The unprecedented feature was a change in the technology of war. For the first time in human history, each great power believed that it could annihilate the other and would be annihilated in return. Strategic nuclear weapons, a credible second-strike capability, and no fielded defense led to the doctrine of mutual assured destruction. With no perceived chance of success, the consequence of annihilation, and a beneficial status quo, neither the United States nor the Soviet Union had an interest in a great power war. Sensing this, the great powers took steps to prevent accidental use and to maintain the belief in mutual destruction.
Change in the world order would now come only from within. The Cold War ended not in fires of nuclear annihilation but the internal failure of the Soviet Union, as the architects of containment had planned.
Crimes and Punishments
Most people are honest enough, but retail stores must be on the lookout for potential shoplifters. In principle, laws against theft should deter shoplifting and follow the same logic as deterrence in military strategy: if you steal from a store, you will be sent to jail; if you don’t steal, you won’t go to jail.
What’s the problem? Deterrence assumes that the clever thief weighs the expected benefit against the expected harm. An easily concealed, valuable piece of merchandise may present little risk of getting caught, which lowers the expected harm. If the thief does not fear getting caught, no threats will deter the thief. Since shoplifting is a lower priority for most law enforcement, the store must take on the costs of catching potential thieves. Hence the overt measures that you see in stores.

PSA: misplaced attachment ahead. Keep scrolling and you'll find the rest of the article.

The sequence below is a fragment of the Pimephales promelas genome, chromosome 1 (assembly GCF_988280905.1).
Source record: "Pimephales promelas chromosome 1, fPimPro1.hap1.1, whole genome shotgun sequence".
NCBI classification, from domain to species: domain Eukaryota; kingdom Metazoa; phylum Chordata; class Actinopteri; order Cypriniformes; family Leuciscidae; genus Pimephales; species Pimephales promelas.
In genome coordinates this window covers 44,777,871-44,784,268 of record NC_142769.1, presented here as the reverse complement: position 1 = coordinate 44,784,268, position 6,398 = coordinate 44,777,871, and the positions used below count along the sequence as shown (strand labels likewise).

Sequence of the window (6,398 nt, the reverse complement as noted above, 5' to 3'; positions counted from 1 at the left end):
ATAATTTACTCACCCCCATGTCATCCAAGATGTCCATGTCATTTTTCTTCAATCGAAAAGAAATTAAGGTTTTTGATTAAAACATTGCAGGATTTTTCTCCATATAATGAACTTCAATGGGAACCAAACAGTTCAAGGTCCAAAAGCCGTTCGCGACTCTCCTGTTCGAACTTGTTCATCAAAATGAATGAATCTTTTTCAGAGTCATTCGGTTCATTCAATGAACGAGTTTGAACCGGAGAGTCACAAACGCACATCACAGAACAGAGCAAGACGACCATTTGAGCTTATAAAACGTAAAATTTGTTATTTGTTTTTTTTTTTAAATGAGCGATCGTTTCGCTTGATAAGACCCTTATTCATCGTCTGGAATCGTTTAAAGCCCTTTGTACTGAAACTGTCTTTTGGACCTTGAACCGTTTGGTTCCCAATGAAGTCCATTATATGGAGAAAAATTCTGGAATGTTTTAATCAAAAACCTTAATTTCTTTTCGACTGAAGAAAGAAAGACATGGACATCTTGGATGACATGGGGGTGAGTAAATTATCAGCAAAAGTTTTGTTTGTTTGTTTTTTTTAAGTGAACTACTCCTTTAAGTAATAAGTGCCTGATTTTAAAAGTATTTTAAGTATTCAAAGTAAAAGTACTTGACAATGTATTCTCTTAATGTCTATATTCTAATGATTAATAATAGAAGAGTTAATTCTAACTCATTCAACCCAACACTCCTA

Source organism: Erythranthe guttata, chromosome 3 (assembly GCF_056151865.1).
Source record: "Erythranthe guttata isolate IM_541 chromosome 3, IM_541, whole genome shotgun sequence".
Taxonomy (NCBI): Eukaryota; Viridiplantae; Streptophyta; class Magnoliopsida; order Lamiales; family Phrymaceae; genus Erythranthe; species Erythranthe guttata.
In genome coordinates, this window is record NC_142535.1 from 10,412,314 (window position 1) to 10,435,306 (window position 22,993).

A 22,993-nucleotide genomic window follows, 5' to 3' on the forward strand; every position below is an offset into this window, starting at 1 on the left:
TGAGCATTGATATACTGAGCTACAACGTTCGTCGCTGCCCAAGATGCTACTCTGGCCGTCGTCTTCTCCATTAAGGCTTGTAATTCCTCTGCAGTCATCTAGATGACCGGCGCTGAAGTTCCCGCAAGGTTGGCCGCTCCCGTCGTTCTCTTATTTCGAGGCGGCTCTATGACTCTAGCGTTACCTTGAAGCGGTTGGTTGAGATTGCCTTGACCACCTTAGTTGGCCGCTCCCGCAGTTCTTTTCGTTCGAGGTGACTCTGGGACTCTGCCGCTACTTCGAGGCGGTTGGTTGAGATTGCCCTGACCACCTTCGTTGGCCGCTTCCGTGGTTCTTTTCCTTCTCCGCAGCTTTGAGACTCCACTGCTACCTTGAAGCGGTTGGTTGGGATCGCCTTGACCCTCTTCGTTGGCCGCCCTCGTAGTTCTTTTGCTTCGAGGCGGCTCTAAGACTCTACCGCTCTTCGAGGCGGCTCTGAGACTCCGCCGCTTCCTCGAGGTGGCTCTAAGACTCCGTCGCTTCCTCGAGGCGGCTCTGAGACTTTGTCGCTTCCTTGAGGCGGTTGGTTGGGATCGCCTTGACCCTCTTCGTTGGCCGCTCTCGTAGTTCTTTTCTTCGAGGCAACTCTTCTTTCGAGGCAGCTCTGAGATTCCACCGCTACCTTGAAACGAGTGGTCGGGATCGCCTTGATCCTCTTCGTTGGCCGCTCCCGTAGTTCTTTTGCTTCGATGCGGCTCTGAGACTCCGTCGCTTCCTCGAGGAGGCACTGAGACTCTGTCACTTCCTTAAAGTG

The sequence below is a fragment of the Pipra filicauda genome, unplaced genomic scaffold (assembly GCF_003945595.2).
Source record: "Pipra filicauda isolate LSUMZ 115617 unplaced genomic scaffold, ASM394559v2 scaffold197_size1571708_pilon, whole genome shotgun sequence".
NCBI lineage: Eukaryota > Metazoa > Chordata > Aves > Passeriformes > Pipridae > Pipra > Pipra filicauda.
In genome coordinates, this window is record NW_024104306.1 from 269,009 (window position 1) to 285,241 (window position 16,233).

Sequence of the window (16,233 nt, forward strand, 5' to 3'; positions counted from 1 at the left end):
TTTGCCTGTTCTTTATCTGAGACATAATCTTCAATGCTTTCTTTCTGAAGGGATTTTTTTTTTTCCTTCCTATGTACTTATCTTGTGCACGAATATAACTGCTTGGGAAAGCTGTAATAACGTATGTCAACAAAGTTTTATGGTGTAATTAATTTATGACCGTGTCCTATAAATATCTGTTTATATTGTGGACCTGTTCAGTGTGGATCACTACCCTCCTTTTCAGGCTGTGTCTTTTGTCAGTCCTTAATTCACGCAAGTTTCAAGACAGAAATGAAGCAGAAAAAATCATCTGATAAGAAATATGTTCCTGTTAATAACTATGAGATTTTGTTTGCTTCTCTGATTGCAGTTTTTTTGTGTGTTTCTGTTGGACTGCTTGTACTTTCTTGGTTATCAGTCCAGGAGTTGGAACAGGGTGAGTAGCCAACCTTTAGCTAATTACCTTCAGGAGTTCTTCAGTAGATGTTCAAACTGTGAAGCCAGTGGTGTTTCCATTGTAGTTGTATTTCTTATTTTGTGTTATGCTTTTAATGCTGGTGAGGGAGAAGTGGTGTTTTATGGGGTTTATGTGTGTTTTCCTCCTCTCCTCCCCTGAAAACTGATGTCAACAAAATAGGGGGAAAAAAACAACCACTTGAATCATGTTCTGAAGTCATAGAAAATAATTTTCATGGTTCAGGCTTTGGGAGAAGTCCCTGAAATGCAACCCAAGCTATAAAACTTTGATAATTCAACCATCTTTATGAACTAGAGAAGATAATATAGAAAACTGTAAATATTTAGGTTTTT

The thief must also fear the expected punishment. For most of us, the possibility of a criminal record alone is a sufficient threat: even if we do not serve a day in jail, we might lose our jobs, which would ruin our lives. Someone with an established criminal record has nothing more to lose in that regard. Even a short stay in jail may not seem like much harm to someone, depending on their conditions.
What should the store to do? The store could make it more likely that thieves will be caught. Given limited law enforcement resources and different priorities, the store is likely to take its own measures. This starts an implicit bargaining process between the potential thief and the store in which the store must bear more and more costs monitoring its customers and employees. In that process, the store weighs the costs of monitoring against profits. The store has no incentive to stop all theft: it has an incentive to keep the costs of theft low enough to remain profitable.